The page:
Representatives meeting for the third time in just two months achieved a breakthrough on a 16-year debt dispute on March 5, providing a glimmer of hope to proponents of a trans-Caspian pipeline that would bring Turkmen natural gas to Europe without crossing Russian or Iranian territory.
Under the deal, Turkmenistan will reportedly receive by the end of the year nearly $45 million of the $56 million it claims it has been owed for gas supplies since 1991-92. Baku had claimed the debt was just $18 million.
Putting aside the issue should allow the two parties to move on to a topic that weighs heavy on the minds of Europe and its energy consumers -- a trans-Caspian pipeline from Turkmenistan to Azerbaijan that continues to Europe.
A major hurdle remains in the form of an ownership dispute over oil and natural-gas fields located in the Caspian Sea, approximately halfway between Turkmenistan and Azerbaijan.
It is that issue more than any other that led to the severe chill in relations between the two countries in the 1990s, and that has kept them cool until late last year.
Relations between Baku and Ashgabat have warmed since Turkmen President Gurbanguly Berdymukhammedov took over from the outwardly resolute Saparmurat Niyazov, who died in December 2006.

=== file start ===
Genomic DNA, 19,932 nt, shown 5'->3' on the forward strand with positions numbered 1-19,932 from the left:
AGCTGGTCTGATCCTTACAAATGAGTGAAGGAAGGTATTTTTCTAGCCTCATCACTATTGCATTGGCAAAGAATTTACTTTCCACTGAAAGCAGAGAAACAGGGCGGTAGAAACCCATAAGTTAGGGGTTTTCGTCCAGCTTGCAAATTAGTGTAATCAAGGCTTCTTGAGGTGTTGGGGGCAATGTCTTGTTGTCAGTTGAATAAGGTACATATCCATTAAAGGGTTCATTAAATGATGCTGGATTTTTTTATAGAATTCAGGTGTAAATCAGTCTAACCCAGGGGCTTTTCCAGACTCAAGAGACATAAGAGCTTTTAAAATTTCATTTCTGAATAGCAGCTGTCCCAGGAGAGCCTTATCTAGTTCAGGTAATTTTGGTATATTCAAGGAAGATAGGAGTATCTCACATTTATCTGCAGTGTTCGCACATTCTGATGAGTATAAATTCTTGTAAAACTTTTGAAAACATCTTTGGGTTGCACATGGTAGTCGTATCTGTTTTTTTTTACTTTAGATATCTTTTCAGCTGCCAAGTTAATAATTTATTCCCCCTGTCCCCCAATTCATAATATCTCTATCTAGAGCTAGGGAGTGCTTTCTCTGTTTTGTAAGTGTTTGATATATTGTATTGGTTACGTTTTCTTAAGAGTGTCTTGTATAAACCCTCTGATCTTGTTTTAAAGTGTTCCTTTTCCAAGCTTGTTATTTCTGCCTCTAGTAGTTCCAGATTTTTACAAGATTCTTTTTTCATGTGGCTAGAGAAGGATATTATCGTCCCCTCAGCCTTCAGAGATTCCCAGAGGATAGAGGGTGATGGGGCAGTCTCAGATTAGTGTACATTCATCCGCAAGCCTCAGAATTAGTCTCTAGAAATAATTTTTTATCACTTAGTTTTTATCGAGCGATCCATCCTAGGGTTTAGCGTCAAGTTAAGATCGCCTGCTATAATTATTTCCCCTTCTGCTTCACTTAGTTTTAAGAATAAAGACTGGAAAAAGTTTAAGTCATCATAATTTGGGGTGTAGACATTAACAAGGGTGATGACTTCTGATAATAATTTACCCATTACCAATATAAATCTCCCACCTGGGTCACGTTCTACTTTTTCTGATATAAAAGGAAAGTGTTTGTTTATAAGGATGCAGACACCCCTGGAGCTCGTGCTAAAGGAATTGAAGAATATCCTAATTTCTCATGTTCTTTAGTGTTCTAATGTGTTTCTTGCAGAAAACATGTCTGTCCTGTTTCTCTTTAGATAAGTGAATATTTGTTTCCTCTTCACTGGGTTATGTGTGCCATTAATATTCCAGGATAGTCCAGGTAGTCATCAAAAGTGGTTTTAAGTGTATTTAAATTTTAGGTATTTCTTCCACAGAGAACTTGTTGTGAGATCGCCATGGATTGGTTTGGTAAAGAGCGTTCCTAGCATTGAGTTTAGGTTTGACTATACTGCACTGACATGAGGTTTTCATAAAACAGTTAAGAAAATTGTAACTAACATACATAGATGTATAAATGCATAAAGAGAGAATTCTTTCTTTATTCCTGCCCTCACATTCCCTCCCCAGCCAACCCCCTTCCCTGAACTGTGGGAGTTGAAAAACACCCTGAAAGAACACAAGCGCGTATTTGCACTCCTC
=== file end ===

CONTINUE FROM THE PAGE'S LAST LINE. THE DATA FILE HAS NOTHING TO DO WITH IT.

Berdymukhammedov relaunched ties with Azerbaijan and relations have progressed well enough that Berdymukhammedov is due to make a state visit to Baku before the end of June.
The European Union has for months been lobbying Ashgabat and Baku to agree to work together on a trans-Caspian pipeline that would bring natural gas to Europe via pipelines that bypass Russia.
The United States is also supporting such trans-Caspian ambitions, and U.S. State Department special representative Steven Mann was in Turkmenistan earlier this week to address the issue. It was Mann's second visit so far this year to Turkmenistan. The EU and United States are hoping that Turkmen natural gas might help fill the proposed Nabucco gas pipeline to bring Caspian gas as far as Austria via Turkey, Bulgaria, Romania, and Hungary.
Turkmen officials have worked hard to leverage their country's massive hydrocarbon resources into increased international standing despite sharp criticism over rights and media issues and strictures on political participation.
RFE/RL's Turkmen and Azerbaijani services contributed to this report
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HOW MUCH OIL? The U.S. Energy Information Administration has estimated that the Caspian could hold between 17 billion and 33 billion barrels of proven oil. ("Proven reserves" are defined by energy experts to be 90 percent probable.) Other experts estimate the Caspian could hold "possible reserves" of up to 233 billion barrels of oil. ("Possible reserves" are considered to be 50 percent probable.) By comparison, Saudi Arabia has 261 billion barrels of oil and the United States 23 billion...(more)